Date of Award
Doctor of Philosophy (PhD)
The biosynthetic mechanisms responsible for the segregation of secreted proteins and for the insertion of integral membrane proteins have been examined in light of the signal hypothesis. Model systems for the study of the biosynthesis of these different classes of proteins, as well as for the study of specific events common to both, have been developed. Their common as well as distinctive features have been probed by a variety of different experimental approaches involving cell free protein synthesizing systems supplemented with heterologous microsomal membranes either during or after translation: a) proteolytic enzymes, SDS-PAGE and autoradiography have been used to characterize various biosynthetic forms of bovine pituitary growth hormone and prolactin, vesicular stomatitis virus glycoprotein, rat mammary α-lactalbumin and chicken oviduct ovalbumin. b) amino terminal sequence analysis has been performed on various forms of these proteins synthesized in cell free systems. The sequence data presented demonstrate that nascent precursors to both secretory and membrane proteins contain "signal peptides" at the NH2 terminus; which display common structural features. In most--but not all--cases of both classes of proteins the signal sequence is proteolytically cleaved (correctly) during the process of insertion into microsomal membranes prior to chain completion. The transmembrane orientation of the inserted cleaved and glycosylated membrane protein is identical to that of the authentic glycoprotein from virions, while the secreted proteins are completely segregated within the vesicular spaces of the heterologous microsomal membranes. c) Nascent chain competition experiments were performed in order to functionally characterize and contrast these various mechanisms. The data suggest that an initially common pathway is involved in the biogenesis of secretory proteins (both with and without cleaved signals) and at least one class of integral membrane proteins.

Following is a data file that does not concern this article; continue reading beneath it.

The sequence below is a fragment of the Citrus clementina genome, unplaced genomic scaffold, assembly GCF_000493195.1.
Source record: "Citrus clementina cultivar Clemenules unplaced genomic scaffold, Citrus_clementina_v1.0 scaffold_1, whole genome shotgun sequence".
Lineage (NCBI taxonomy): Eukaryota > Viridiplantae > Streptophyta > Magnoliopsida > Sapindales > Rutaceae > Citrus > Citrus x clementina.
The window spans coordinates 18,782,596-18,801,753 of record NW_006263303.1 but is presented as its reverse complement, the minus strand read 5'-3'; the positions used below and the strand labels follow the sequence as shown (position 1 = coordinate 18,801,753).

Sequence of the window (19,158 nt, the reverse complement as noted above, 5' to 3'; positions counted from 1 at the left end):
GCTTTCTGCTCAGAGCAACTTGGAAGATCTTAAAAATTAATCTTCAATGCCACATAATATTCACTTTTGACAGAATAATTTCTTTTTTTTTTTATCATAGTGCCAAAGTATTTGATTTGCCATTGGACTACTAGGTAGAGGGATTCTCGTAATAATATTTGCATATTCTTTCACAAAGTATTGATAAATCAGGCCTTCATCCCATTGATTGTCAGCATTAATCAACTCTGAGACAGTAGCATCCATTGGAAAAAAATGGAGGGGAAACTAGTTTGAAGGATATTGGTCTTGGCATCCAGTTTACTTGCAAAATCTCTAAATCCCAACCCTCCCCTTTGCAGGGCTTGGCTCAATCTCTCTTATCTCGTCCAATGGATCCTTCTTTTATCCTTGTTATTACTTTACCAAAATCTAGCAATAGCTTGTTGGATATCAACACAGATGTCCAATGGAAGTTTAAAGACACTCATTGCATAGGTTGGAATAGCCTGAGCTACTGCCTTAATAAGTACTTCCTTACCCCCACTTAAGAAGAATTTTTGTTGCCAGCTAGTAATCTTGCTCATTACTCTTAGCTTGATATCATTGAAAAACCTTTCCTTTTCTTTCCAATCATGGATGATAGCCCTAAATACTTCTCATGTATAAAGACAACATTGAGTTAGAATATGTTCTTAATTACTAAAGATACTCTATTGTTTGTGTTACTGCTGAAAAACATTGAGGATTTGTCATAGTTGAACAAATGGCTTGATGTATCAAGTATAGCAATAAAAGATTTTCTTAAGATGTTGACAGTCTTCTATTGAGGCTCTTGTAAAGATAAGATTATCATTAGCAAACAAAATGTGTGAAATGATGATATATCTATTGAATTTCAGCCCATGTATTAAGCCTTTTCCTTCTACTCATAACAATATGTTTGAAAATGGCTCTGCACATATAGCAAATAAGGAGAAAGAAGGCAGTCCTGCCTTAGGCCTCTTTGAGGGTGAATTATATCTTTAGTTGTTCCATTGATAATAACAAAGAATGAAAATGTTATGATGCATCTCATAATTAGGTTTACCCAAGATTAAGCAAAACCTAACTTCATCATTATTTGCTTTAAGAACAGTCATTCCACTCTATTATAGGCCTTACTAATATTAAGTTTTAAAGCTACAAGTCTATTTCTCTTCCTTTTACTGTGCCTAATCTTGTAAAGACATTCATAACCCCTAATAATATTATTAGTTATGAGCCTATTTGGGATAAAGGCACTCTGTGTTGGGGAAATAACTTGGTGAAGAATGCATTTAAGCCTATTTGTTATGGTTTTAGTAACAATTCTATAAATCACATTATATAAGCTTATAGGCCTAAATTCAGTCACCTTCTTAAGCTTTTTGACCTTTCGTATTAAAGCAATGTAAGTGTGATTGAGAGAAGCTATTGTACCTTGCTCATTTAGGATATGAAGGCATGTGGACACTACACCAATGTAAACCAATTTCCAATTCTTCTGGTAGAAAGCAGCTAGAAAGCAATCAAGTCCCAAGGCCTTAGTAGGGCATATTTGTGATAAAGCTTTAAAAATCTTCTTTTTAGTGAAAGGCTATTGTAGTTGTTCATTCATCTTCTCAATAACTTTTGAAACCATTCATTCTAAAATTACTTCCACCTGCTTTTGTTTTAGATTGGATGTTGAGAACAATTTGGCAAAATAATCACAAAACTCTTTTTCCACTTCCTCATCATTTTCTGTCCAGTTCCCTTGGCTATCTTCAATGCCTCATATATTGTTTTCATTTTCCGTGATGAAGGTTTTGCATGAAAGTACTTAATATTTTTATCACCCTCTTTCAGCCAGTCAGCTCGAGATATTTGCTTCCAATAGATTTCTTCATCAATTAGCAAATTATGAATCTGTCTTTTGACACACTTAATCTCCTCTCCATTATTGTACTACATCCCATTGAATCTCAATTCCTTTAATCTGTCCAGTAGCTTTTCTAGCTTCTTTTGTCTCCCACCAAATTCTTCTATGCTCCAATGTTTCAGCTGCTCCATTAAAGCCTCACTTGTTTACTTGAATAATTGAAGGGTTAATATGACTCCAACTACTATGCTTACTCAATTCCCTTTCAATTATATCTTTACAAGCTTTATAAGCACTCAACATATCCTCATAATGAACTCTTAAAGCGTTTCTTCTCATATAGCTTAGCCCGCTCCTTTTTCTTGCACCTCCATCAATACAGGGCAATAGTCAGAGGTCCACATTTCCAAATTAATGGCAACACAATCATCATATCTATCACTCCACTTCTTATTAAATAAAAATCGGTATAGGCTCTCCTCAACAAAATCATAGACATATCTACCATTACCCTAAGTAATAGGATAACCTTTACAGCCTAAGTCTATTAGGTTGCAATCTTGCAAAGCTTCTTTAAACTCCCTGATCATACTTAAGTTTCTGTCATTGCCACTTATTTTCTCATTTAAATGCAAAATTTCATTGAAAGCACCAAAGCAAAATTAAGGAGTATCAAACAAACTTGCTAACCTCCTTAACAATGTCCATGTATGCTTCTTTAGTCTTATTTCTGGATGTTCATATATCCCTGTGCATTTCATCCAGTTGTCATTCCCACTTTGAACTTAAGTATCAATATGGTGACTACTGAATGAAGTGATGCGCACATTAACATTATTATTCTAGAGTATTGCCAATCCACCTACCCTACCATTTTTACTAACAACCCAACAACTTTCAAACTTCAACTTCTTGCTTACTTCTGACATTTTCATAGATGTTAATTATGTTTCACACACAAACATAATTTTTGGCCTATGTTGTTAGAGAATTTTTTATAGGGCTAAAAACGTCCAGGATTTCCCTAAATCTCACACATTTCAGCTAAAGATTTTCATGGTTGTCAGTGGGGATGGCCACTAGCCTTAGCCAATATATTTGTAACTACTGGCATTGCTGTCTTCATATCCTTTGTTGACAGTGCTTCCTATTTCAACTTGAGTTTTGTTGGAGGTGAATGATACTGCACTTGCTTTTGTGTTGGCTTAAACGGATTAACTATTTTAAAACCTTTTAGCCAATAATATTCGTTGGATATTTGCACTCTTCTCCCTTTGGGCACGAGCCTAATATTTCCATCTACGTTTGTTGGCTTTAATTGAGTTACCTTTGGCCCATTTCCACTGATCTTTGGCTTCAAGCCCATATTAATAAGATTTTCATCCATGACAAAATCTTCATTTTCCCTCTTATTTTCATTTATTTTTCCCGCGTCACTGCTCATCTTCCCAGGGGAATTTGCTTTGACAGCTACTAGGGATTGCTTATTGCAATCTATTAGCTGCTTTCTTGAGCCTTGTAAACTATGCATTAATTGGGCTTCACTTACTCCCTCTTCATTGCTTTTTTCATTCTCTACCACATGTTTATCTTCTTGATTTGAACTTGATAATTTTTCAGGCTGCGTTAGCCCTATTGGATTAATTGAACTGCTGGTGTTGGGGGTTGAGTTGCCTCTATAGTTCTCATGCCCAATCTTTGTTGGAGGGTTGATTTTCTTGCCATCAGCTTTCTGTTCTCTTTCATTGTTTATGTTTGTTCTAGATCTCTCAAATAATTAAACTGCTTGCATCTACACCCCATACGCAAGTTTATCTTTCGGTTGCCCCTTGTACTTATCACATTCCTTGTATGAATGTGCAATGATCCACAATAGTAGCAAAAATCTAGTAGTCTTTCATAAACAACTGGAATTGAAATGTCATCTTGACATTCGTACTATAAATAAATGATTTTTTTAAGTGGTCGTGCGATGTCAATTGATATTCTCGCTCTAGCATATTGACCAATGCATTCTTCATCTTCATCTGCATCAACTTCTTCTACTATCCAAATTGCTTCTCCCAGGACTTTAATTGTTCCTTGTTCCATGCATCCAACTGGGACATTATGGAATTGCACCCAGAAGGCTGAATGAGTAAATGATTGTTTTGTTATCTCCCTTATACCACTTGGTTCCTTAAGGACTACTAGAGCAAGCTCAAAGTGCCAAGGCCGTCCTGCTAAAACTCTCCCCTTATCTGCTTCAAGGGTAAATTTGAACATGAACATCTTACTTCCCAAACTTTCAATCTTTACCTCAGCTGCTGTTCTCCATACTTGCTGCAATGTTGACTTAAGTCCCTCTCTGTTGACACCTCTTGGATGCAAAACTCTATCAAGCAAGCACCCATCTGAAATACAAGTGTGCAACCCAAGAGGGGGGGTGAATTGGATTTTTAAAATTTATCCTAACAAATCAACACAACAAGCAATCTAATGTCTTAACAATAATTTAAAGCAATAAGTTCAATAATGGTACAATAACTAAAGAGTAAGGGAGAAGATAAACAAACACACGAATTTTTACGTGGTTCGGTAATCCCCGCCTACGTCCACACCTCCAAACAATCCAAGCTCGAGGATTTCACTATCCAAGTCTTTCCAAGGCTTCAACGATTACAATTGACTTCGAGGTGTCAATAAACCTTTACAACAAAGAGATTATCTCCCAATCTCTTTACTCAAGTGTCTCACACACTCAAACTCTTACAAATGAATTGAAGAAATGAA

Lingappa, Vishwanath R., "Early Events in the Biosynthesis and Subcellular Consignment of Secretory and Membrane Proteins" (1979). Student Theses and Dissertations. 488.